There’s something energizing about midsummer. If it’s not the camping trips, or the afternoon concerts in the park, then it must be the flurry of property rights campaigns gearing up for the fall election.
Here’s the latest:
In Oregon, the “Yes on 49” campaign kicked off yesterday. (Measure 49 is the state legislature’s referendum that will trim back some portions of Measure 37.) I can’t find a website for the “No on 49” campaign, so no link today. But if you want the low-down on Oregon’s property rights politics, check out landusewatch, where Peter Bray dishes the dirt with a keen eye for detail.
In California last week, a group of activists began gathering signatures for a new property rights ballot measure that will appear on the 2008 ballot if it qualifies. The initiative appears to concentrate on eminent domain reform (basically, outlawing Kelo-style takings), but leaves regulatory takings alone. This is a departure from California’s failed Proposition 90 of 2006.
And while we’re on California, the National Institute on Money in State Politics released a report (pdf) revealing that the secretive Howard Rich was responsible for millions of dollars of funding to support Prop 90, as well as ballot measures in other western states. The Sacramento Capitol Weekly has good coverage.
By the way, I haven’t vetted any of this stuff: I’m just passing it along to interested readers.
The lastest on Arizona is after the break.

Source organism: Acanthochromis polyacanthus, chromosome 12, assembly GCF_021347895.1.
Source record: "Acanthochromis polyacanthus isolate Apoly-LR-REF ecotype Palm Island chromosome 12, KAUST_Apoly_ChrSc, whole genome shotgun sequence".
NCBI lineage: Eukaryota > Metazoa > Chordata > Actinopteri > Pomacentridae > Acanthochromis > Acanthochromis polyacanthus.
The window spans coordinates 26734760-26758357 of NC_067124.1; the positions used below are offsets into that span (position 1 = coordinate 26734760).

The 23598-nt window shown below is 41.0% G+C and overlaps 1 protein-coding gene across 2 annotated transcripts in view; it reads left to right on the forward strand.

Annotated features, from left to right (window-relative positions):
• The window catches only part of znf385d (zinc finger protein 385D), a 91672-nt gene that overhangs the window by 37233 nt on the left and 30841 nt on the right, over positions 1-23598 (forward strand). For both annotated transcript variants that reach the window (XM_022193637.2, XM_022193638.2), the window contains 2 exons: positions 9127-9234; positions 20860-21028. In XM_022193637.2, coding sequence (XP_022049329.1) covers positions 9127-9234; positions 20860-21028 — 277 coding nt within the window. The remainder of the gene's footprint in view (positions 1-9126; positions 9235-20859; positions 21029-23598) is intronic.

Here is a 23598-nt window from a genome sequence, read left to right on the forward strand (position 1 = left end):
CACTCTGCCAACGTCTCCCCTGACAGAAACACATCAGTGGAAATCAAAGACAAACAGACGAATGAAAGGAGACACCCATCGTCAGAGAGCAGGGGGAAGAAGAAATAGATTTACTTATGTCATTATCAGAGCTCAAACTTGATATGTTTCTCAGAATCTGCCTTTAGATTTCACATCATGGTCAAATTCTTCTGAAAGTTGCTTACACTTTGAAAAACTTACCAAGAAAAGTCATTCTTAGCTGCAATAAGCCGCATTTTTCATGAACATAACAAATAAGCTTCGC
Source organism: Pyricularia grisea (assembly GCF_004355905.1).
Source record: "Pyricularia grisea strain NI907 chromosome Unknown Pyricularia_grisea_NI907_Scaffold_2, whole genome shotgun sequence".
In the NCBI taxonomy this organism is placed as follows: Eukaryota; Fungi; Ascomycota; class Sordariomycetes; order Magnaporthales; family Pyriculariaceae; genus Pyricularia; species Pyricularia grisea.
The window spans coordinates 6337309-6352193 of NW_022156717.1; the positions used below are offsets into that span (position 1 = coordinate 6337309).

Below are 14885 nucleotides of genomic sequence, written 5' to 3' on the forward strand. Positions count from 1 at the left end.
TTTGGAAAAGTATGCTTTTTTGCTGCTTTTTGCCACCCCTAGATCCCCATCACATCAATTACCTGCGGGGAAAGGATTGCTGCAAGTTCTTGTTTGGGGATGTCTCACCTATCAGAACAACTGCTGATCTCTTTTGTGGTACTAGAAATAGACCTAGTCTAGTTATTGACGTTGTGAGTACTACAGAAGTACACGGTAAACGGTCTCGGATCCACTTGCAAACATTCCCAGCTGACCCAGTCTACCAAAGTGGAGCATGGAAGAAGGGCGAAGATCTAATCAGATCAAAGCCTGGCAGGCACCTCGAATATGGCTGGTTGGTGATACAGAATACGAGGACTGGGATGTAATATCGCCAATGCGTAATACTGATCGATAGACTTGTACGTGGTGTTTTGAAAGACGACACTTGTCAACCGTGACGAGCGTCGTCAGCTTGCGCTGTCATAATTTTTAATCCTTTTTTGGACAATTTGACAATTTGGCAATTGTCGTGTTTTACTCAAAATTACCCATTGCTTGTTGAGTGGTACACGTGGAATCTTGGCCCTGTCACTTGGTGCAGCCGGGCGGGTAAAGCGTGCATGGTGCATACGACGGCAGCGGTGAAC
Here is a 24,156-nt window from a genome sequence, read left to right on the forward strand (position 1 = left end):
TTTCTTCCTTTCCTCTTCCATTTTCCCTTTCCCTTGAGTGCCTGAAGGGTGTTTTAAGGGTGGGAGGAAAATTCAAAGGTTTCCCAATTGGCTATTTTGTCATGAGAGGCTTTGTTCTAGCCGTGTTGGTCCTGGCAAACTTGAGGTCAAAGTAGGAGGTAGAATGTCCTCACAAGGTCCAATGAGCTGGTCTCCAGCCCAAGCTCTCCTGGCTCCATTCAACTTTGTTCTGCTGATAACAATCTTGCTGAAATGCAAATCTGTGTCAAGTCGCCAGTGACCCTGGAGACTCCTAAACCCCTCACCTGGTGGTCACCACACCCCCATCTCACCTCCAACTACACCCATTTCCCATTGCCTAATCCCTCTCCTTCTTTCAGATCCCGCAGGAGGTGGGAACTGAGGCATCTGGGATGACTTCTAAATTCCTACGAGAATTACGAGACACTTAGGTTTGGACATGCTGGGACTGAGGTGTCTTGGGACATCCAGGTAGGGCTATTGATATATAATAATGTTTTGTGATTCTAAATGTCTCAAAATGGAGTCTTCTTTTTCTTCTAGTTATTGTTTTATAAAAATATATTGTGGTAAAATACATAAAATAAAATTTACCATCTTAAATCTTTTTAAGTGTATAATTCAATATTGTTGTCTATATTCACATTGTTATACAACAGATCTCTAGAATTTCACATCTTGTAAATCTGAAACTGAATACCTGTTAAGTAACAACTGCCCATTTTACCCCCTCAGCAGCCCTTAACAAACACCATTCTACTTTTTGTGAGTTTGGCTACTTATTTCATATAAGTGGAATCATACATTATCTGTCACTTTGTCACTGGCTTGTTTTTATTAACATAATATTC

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Finally, in Arizona, the Republic has two articles on the effects of Proposition 207, the sole takings measure to pass muster in 2006. This one, worth skimming, relates how the town of Avondale is working with Wal-Mart to improve a new store’s design features; the city council can’t stop the new store from coming in because of Prop 207.
This one — worth a close read — is excellent reporting on Prop 207’s surprises that are just now becoming clear. A partial list of citizen’s growing concerns:
* Grand Avenue shop owners in Phoenix who want to create a special business district must persuade 1,300 landowners to sign the waiver.
* Phoenix’s $900,000 plan to bring shade and pedestrian-friendly development to downtown could be delayed two to three years or longer because it involves about 2,000 property owners, the city says.
* The law is likely to sink efforts to preserve Tempe’s oldest neighborhood.
* Flagstaff is bracing for lawsuits over a historic district that could protect buildings linked to its founders.
It will be interesting to watch Arizona wrestle with Prop 207 during the coming years. Unlike Oregon’s Measure 37, Arizona’s new law isn’t retroactive. So there isn’t likely to be a wave of horror stories emerging in the next 6 months. What we’ll see instead, I suspect, is that paralyzing Arizona’s laws in 2006 will be more like watching a disaster flick in slow motion. We’re still on the first reel.